Portrayals of Greta Thunberg in the British Press

Grant holders: Themis Karaminis (PI). Costas Gabrielatos (CI), and Geoff Beattie (CI). The project was funded by the Edge Hill Research Investment Fund (£10,648), and covered the corpus compilation, the automated analysis (collocation), and the manual annotation of random samples (November 2021-December 2022). We are currently working on the quantitative analysis of the qualitative results.

Implicit Attitudes towards Autism in the British Press

Grant holders: Themis Karaminis (PI) and Costas Gabrielatos (CI). The project was funded by the British Academy (£9,997) during 2021-2022. The corpus newspapers predominantly present autistic individuals as children (especially boys), who need to be cared for by their parents (especially their mother). They are overwhelmingly presented as being disadvantaged and/or a ‘burden’ or ’problem’ for carers/society, and/or are presented as the reason for the carer’s activism/advocacy. They are also  presented as not having agency (regardless of their age), that is they do not represent themselves, but their carers speak and act for them, or they are spoken about in newspaper reports.

From Manuscripts to Messaging: Orality, Texts and Connectives from Late Medieval to Present Day English.

Grant holders: Imogen Marcus (PI). The project was funded by a British Academy/Leverhulme Small Research Grant, 2019-2021. It asked: to what extent are digital writing practices really ‘new’? Specifically, it compared the oral communication strategies used in computer mediated communication such as email and instant messaging with those adopted in late medieval and early modern English written texts, which often display ‘speech-like’ characteristics. In so doing, it investigated digital writing practices from an innovative, trans-historical perspective. For more details about project outputs, see https://frommanuscriptstomessaging.wordpress.com/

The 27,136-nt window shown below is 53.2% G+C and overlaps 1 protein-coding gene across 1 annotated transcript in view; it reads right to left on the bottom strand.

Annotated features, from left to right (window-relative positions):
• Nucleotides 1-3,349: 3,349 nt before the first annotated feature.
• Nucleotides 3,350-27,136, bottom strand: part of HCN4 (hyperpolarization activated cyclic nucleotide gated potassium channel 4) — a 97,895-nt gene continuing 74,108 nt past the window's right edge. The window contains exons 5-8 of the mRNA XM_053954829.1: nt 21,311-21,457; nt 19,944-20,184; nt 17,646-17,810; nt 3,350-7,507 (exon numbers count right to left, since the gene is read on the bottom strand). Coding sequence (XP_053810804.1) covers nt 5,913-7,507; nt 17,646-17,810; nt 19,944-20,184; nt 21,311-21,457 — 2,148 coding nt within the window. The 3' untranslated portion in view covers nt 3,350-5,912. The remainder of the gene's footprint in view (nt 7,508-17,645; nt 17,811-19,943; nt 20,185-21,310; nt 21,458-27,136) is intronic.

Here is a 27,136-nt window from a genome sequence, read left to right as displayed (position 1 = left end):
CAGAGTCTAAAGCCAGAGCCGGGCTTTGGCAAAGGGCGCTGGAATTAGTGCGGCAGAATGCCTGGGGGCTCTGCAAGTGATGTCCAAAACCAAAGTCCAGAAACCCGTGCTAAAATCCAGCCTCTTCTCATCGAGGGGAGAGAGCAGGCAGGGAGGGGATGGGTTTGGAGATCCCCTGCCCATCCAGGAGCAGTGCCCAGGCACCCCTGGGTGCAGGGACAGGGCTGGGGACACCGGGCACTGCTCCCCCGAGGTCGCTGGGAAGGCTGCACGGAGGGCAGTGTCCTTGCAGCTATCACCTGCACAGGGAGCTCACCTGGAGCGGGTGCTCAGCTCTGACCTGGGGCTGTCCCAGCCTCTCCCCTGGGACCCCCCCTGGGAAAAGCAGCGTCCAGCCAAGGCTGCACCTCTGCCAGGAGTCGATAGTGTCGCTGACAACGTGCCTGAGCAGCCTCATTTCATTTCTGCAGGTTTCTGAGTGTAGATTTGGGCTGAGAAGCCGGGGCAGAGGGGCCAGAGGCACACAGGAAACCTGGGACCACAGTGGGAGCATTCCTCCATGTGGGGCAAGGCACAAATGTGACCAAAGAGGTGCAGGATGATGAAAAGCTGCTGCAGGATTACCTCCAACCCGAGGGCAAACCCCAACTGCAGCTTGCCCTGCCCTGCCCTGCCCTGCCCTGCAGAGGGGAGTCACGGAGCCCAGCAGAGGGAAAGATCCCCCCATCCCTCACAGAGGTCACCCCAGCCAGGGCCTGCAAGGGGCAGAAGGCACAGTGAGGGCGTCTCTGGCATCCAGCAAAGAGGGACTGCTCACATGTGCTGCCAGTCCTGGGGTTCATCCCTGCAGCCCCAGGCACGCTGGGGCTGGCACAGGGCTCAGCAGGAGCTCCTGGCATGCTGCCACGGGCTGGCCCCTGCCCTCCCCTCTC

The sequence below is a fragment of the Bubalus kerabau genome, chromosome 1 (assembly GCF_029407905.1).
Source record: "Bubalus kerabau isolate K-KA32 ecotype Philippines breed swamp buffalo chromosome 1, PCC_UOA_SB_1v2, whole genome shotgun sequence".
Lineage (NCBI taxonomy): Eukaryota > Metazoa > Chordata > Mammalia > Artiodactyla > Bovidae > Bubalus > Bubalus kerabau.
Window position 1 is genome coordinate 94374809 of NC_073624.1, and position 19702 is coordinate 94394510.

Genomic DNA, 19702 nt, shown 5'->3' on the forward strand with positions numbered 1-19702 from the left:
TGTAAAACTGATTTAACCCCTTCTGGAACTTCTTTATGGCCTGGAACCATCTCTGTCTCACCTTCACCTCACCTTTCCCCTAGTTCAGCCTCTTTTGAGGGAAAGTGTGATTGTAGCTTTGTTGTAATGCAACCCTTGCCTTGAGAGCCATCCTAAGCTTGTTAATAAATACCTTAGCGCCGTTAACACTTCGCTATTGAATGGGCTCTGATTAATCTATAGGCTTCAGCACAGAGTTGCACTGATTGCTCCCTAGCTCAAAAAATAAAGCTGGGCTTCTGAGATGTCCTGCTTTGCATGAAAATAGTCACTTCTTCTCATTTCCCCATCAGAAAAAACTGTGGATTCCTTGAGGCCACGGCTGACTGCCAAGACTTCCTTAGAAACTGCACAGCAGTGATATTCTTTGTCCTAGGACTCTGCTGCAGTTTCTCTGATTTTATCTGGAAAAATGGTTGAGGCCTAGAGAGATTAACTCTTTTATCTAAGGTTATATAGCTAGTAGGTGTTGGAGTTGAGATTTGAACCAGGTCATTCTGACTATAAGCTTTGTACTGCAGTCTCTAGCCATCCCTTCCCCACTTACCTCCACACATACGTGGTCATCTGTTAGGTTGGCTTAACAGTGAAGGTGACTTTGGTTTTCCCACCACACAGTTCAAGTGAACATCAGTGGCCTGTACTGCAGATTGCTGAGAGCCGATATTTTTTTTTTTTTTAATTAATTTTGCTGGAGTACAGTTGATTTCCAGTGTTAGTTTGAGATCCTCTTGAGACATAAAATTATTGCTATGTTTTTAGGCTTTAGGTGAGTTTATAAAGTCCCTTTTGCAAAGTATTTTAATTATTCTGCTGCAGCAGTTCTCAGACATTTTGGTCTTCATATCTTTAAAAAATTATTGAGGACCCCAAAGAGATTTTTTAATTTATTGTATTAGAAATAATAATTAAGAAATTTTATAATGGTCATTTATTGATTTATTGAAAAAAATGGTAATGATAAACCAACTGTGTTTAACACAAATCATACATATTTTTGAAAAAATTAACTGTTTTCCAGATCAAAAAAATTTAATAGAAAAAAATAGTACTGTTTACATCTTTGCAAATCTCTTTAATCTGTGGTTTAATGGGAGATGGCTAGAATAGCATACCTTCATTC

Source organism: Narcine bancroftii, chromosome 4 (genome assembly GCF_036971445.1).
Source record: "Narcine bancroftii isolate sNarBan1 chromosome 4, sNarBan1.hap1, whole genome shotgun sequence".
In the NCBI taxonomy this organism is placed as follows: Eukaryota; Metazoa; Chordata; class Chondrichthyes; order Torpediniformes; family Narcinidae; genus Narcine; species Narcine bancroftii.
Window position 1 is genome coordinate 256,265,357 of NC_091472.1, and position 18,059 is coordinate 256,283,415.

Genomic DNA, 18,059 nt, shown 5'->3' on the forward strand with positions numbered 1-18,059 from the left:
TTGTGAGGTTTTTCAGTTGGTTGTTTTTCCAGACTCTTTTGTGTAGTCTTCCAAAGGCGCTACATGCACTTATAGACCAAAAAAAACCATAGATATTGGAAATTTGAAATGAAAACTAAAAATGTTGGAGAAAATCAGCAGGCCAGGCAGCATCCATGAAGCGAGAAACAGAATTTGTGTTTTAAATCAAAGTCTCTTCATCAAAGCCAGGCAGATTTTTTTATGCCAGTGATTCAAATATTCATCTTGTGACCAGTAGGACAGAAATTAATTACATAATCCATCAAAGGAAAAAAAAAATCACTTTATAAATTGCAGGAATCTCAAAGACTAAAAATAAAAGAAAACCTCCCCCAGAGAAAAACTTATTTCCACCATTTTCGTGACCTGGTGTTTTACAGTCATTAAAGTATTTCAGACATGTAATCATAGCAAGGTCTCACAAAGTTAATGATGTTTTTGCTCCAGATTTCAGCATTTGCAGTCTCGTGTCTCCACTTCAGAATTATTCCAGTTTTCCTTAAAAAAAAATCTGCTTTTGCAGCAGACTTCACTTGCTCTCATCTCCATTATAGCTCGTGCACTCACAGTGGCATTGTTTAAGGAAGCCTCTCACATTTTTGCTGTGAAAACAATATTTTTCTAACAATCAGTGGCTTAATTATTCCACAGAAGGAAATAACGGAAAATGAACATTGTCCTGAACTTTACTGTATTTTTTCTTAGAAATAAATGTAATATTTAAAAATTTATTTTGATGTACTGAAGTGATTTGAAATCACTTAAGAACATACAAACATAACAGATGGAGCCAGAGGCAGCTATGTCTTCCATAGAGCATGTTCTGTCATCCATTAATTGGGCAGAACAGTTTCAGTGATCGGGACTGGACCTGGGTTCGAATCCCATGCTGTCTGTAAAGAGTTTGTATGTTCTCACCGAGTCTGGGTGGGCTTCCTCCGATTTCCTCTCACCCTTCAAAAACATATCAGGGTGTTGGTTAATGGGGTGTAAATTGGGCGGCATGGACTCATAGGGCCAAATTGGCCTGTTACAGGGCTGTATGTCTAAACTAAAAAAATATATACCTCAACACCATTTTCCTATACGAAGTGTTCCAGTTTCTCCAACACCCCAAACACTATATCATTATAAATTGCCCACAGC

A Linguistic description of Pearl Lagoon Basin Miskitu. 2021-2023.

Grant holder: Anthony Grant (PI). Pearl Lagoon Basin Miskitu (PLM) is a dialect of the Miskitu language of eastern coastal Nicaragua and Honduras in Central America.  Other dialects of Miskitu have been described but no work has been published on PLM, which shows the effects of over three centuries of contact with English, including Creole English varieties. There is also some influence from Spanish and from another Indigenous language, Mayangna (Northern Sumu). This project aims to provide a solid description of the sounds, grammar and vocabulary of the language, together with a collection of texts. 

The work has been done with PLM speakers in London, together with Dr Mark Jamieson, a social anthropologist at University of East London who speaks PLM fluently and who is thoroughly familiar with the area, called La Cuenca (Spanish for ‘the bowl’), where it is spoken. PLM is an endangered language, and the account will be the first published record.

Can music boost the acquisition of L2 pronunciation? An exploratory study